“It’s not so much that the man is a TKE. It’s more of this man is an inspiration,” Benavides said. “He does so much for this town, school and the people that he meets every single day. He is a man that keeps on giving.
“Having Coach and his family there shows the entire community what this event means to them. Laura was a loving woman, wife and daughter. Having them there inspires us to be the best we can and really expand this event.”
Coach Culp also made an appearance at the final rehearsal to speak with the contestants. Benavides said that Coach Culp has made it a tradition to do this.
“I think that is when it clicks to the contestants,” Benavides said. “This is the ‘why’ the contestants do what they do, and also  why we do what we do as a fraternity.”
When Coach Culp talked with the contestants, he gave each one a gold dollar, which he said represents how much his family appreciates the contestants supporting them, as well as those fighting eating disorders.
“I thanked them all for participating and said that there would be no losers in this pageant,” he said.
All the contestants said they appreciated getting the chance to speak with him.
“He is so incredibly supportive of the pageant and of all the girls that competed,” she said. “I was so honored to stand before him as the winner because I know how much it meant that we all took the time to be part of something he cares so intensely about.”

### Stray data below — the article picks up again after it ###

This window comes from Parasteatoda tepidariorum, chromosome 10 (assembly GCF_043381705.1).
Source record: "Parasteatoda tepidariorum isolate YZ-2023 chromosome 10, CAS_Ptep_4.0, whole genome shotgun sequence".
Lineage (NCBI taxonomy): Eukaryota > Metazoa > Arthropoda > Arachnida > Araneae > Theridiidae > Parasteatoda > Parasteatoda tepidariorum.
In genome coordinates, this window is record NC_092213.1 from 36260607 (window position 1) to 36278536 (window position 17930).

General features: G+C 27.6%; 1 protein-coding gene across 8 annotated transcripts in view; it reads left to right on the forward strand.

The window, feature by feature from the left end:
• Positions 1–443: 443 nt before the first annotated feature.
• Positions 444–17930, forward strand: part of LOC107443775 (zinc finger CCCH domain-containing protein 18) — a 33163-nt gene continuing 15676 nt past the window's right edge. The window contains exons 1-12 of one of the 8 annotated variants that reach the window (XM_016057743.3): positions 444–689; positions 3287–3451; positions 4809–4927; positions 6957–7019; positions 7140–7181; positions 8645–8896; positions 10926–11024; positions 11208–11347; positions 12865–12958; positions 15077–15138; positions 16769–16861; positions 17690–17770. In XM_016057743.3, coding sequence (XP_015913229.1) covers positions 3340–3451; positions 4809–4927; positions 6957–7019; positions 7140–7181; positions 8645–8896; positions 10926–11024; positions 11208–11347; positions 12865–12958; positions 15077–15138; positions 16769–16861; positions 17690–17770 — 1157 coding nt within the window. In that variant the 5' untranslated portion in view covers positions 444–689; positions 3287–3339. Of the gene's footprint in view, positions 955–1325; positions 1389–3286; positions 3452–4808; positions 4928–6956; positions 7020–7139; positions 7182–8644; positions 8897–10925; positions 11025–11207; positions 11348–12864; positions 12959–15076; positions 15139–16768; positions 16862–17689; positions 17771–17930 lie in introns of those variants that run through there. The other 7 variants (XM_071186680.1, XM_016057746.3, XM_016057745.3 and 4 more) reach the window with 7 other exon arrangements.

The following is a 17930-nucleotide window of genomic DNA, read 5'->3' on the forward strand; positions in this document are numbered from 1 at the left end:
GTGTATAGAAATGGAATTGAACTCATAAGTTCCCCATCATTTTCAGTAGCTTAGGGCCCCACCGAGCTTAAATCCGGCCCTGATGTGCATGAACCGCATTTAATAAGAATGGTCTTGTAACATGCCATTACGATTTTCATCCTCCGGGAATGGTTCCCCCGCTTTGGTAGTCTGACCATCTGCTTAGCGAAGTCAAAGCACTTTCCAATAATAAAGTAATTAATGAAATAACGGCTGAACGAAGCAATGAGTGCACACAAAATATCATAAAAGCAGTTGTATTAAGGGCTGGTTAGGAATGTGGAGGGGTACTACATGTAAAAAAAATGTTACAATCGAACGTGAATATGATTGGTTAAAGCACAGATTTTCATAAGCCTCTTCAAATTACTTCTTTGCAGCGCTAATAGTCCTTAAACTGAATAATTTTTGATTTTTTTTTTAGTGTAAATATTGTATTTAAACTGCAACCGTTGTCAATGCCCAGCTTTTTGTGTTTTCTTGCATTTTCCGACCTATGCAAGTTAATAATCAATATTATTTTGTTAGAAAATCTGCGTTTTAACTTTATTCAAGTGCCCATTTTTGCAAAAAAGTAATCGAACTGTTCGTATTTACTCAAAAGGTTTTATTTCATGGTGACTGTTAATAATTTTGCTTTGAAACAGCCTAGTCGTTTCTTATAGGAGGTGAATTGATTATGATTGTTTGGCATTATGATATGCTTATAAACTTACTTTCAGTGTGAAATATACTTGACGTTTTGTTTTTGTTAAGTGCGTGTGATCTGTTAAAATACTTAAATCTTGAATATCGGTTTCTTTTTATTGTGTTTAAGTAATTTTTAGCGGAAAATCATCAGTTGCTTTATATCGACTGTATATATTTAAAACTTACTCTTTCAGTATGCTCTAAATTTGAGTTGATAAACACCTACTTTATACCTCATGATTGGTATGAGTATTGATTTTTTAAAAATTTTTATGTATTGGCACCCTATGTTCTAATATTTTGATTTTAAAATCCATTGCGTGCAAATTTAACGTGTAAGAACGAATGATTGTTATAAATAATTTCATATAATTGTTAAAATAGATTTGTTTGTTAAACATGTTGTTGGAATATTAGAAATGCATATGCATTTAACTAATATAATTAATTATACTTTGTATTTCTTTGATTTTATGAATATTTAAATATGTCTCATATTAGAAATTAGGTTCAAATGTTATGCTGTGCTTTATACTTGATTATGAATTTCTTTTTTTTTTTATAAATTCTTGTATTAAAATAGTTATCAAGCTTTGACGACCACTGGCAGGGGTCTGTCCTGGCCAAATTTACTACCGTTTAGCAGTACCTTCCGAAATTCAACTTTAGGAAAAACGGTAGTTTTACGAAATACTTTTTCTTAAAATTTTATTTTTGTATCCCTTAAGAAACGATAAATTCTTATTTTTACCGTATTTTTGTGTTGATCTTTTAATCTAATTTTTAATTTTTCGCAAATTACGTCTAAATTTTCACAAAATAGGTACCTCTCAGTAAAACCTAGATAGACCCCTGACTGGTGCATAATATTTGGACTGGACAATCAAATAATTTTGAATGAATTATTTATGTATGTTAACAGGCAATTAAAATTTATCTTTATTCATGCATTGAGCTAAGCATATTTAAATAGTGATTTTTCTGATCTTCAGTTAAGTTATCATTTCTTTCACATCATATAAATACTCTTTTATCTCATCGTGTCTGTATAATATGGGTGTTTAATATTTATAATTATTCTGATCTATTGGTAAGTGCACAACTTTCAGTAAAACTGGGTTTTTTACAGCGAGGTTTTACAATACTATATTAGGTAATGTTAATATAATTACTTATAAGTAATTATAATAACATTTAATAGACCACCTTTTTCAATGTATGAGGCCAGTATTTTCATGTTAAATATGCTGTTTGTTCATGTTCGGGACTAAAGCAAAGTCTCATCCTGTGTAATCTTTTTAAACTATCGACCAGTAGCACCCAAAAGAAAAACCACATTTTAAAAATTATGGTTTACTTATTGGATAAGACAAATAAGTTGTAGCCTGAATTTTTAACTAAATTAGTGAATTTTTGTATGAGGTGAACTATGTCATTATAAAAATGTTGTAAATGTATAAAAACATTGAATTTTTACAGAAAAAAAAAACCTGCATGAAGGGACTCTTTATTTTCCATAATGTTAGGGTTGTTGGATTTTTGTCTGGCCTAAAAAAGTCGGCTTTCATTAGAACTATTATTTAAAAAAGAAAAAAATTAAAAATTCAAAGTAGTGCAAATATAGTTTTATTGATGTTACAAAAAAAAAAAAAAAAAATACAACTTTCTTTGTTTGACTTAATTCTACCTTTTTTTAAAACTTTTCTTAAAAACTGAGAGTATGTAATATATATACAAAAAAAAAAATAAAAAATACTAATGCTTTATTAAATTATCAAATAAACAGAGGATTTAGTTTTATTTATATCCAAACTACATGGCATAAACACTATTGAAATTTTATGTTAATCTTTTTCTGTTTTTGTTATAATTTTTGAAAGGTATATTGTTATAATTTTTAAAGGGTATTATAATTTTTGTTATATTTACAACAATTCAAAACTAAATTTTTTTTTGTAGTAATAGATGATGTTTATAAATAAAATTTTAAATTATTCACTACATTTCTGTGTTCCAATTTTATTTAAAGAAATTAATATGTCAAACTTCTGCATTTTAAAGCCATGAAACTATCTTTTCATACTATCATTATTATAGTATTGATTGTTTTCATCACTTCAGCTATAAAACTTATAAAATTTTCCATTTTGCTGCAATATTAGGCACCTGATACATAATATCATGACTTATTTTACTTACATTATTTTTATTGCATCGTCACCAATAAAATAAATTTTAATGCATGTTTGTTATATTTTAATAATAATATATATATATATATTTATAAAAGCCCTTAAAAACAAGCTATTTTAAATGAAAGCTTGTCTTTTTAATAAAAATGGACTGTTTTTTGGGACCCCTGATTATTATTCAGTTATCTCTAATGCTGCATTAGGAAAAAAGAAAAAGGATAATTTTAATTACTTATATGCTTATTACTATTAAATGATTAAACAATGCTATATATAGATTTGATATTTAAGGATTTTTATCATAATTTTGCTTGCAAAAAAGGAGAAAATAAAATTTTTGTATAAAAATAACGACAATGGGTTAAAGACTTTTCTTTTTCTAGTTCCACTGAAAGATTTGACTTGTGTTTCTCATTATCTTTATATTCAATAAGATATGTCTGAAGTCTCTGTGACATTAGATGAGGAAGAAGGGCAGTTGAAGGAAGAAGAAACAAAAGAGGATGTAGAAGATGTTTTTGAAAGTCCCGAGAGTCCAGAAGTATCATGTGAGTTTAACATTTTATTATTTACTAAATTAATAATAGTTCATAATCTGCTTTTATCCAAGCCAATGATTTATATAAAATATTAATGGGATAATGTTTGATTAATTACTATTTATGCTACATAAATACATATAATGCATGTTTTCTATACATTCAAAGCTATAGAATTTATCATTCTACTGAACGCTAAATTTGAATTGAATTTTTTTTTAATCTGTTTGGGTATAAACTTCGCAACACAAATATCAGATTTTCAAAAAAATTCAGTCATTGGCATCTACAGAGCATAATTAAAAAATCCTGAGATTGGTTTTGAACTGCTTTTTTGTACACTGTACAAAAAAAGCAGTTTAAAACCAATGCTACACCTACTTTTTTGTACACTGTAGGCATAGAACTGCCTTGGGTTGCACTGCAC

For Sasek, it wasn’t winning the pageant that was important. It was important she was supporting a cause that hit close to home.
“I entered the pageant because I know Coach Culp and I was someone who struggled with an eating disorder throughout high school, so it was personal to me,” she said.
Now that she holds the title, Sasek plans to make the most of her time with the crown.
“I want to be an ambassador for this benefit pageant and encourage the community and organizations on campus to support the cause in years to come,” she said. “Winning this pageant meant so much to me because I personally overcame an eating disorder and I believe more awareness should exist about how dangerous they can be.”
If you would like to make a donation to the fund, contact Benavides at [email protected] or Coach Culp at [email protected]